When the Wilsons first began amassing the 900-strong property empire that would see them become Britain's biggest private landlords in the 1990s, it was amidst the buy-to-let boom, when mortgage credit rolled easily out of lenders.
But Fergus and Judith Wilson, who were maths teachers before becoming property investors, are selling around 400 of the homes in their £250m portfolio, which is primarily in Kent. And they have a warning to aspiring landlords — the good times are over.
"The day of the amateur landlord is over," Mr Wilson told the Financial Times, citing much tighter credit conditions attached to buy-to-let mortgages. He said that "as long as you could spell your name, you would get a mortgage" in the early days of buy-to-let, but now checks by lenders are much stricter and loan-to-value ratios lower.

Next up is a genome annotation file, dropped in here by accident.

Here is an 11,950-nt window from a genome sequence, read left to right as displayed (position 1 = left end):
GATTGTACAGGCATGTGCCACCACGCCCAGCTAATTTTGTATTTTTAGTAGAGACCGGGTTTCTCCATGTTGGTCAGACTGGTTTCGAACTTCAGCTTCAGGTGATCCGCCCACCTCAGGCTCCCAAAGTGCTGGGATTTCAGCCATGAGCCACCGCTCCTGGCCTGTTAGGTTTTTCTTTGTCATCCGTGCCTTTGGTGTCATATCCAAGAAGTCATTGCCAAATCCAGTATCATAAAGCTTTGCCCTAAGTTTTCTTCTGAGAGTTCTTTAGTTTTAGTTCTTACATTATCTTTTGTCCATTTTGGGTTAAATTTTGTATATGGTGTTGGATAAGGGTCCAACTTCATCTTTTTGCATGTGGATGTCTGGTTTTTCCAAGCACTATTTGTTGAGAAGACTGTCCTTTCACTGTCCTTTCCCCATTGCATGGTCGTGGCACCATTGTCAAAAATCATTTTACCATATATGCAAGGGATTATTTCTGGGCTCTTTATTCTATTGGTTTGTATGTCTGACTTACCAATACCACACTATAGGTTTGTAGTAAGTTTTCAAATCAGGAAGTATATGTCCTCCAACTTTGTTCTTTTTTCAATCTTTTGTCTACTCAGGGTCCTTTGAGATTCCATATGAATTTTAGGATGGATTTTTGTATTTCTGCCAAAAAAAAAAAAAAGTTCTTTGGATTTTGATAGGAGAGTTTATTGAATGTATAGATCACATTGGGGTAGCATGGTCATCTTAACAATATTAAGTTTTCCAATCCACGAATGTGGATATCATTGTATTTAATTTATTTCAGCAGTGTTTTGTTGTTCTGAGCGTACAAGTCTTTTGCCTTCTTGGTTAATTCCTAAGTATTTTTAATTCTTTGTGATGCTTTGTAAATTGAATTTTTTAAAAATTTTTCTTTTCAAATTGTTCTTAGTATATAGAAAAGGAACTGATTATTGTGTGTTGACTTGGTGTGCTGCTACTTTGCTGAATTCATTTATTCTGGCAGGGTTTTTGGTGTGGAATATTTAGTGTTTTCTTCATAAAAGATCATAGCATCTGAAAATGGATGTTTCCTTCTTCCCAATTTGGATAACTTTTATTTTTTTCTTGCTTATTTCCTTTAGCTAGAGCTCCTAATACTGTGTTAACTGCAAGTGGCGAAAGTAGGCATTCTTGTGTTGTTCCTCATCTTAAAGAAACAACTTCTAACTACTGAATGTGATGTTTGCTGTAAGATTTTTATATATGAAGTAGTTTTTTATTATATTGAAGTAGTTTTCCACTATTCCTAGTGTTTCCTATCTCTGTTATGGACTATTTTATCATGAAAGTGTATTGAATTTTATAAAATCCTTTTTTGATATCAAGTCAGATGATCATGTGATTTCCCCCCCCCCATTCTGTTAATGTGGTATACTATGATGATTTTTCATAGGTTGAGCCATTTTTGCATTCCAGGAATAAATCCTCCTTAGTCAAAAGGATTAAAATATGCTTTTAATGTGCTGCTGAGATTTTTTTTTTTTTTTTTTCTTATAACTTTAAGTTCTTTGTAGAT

Since the financial crisis, rules governing the mortgage market have been beefed up. The Bank of England put a cap on mortgage lending by banks over fears that a mix of high house prices and ultra-low interest rates would see borrowers take on larger debt than they could handle if rates were to rise.
Stung by the crisis and restricted by regulators, banks are less willing to offer mortgages, in particular buy-to-let, than in the past. Moreover, the Treasury has targeted landlords with a number of tax rises to cool demand amid concern they were crowding out first-time buyers from the market. The government has been trying to increase home ownership.
Buyers of additional properties are now subject to a 3% surcharge on the basic rates of stamp duty. Tax reliefs for landlords, such as for mortgage interest and maintenance costs, have also been cut back.